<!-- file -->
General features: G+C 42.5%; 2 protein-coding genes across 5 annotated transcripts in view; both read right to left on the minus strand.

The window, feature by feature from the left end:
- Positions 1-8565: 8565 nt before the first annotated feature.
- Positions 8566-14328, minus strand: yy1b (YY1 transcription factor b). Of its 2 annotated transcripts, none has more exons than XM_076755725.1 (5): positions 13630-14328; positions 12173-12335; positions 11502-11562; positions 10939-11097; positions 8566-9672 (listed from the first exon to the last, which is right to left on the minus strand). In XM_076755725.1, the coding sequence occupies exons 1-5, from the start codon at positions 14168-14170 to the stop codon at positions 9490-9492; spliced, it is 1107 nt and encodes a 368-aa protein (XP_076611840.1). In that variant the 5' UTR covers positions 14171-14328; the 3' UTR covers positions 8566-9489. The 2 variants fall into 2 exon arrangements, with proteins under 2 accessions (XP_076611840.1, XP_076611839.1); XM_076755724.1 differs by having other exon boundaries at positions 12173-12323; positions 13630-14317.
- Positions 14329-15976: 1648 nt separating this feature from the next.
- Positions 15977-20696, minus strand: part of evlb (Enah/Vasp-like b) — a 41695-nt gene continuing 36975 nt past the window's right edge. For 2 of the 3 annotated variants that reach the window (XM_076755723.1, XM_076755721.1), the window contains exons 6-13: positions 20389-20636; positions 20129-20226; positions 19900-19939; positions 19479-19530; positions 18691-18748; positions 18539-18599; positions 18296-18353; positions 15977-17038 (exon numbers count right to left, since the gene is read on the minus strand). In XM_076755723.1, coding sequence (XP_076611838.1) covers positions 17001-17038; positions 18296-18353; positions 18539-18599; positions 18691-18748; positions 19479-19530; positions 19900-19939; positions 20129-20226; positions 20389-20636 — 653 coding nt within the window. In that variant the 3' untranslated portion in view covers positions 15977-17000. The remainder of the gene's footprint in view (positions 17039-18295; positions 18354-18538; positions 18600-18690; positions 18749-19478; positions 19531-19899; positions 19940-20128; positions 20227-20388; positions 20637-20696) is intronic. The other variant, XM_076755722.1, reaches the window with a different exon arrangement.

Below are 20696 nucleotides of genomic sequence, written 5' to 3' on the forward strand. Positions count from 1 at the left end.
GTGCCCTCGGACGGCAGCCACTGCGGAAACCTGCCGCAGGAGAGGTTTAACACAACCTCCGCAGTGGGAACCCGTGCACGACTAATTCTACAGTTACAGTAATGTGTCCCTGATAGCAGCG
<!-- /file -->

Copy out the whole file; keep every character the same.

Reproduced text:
General features: G+C 42.5%; 2 protein-coding genes across 5 annotated transcripts in view; both read right to left on the minus strand.

The window, feature by feature from the left end:
- Positions 1-8565: 8565 nt before the first annotated feature.
- Positions 8566-14328, minus strand: yy1b (YY1 transcription factor b). Of its 2 annotated transcripts, none has more exons than XM_076755725.1 (5): positions 13630-14328; positions 12173-12335; positions 11502-11562; positions 10939-11097; positions 8566-9672 (listed from the first exon to the last, which is right to left on the minus strand). In XM_076755725.1, the coding sequence occupies exons 1-5, from the start codon at positions 14168-14170 to the stop codon at positions 9490-9492; spliced, it is 1107 nt and encodes a 368-aa protein (XP_076611840.1). In that variant the 5' UTR covers positions 14171-14328; the 3' UTR covers positions 8566-9489. The 2 variants fall into 2 exon arrangements, with proteins under 2 accessions (XP_076611840.1, XP_076611839.1); XM_076755724.1 differs by having other exon boundaries at positions 12173-12323; positions 13630-14317.
- Positions 14329-15976: 1648 nt separating this feature from the next.
- Positions 15977-20696, minus strand: part of evlb (Enah/Vasp-like b) — a 41695-nt gene continuing 36975 nt past the window's right edge. For 2 of the 3 annotated variants that reach the window (XM_076755723.1, XM_076755721.1), the window contains exons 6-13: positions 20389-20636; positions 20129-20226; positions 19900-19939; positions 19479-19530; positions 18691-18748; positions 18539-18599; positions 18296-18353; positions 15977-17038 (exon numbers count right to left, since the gene is read on the minus strand). In XM_076755723.1, coding sequence (XP_076611838.1) covers positions 17001-17038; positions 18296-18353; positions 18539-18599; positions 18691-18748; positions 19479-19530; positions 19900-19939; positions 20129-20226; positions 20389-20636 — 653 coding nt within the window. In that variant the 3' untranslated portion in view covers positions 15977-17000. The remainder of the gene's footprint in view (positions 17039-18295; positions 18354-18538; positions 18600-18690; positions 18749-19478; positions 19531-19899; positions 19940-20128; positions 20227-20388; positions 20637-20696) is intronic. The other variant, XM_076755722.1, reaches the window with a different exon arrangement.

Below are 20696 nucleotides of genomic sequence, written 5' to 3' on the forward strand. Positions count from 1 at the left end.
GTGCCCTCGGACGGCAGCCACTGCGGAAACCTGCCGCAGGAGAGGTTTAACACAACCTCCGCAGTGGGAACCCGTGCACGACTAATTCTACAGTTACAGTAATGTGTCCCTGATAGCAGCG